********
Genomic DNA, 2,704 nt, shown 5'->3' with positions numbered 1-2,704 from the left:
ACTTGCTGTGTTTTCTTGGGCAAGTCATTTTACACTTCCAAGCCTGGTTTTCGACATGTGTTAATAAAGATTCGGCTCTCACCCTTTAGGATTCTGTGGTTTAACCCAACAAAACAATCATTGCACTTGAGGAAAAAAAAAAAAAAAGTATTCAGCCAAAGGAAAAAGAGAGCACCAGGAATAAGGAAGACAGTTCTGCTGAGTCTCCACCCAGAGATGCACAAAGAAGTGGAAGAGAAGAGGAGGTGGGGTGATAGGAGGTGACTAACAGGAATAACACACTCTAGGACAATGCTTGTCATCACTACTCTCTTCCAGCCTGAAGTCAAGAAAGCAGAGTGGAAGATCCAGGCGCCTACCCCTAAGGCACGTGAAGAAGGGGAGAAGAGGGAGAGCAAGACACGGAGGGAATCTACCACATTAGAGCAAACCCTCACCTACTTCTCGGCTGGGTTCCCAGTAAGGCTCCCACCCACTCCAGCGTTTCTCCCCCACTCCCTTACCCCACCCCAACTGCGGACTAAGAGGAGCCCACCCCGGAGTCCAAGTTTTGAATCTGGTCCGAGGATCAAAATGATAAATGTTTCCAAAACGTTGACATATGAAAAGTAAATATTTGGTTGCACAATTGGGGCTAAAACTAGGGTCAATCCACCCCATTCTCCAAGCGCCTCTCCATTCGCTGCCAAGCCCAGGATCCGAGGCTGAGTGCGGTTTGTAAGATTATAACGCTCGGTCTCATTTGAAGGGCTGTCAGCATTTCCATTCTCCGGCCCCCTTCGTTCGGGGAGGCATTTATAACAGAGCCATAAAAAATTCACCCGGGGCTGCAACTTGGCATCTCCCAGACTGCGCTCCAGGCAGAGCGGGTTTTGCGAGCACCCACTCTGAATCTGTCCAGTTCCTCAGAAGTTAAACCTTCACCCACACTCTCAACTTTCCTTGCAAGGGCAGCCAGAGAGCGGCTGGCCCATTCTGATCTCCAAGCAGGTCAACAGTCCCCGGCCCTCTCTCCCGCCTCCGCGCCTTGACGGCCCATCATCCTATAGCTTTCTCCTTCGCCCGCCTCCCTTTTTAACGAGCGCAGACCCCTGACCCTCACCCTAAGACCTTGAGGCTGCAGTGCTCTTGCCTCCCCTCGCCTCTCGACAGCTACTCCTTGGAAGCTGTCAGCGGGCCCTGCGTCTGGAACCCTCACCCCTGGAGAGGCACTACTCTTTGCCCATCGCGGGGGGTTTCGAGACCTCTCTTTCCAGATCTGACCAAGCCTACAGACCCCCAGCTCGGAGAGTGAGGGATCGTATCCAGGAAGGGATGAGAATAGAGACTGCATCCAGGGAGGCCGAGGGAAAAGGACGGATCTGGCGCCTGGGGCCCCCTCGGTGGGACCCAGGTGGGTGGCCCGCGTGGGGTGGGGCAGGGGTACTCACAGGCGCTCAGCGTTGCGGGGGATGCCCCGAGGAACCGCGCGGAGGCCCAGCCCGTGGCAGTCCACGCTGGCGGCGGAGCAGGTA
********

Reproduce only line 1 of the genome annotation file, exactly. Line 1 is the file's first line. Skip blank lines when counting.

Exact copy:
Genomic DNA, 2,704 nt, shown 5'->3' with positions numbered 1-2,704 from the left: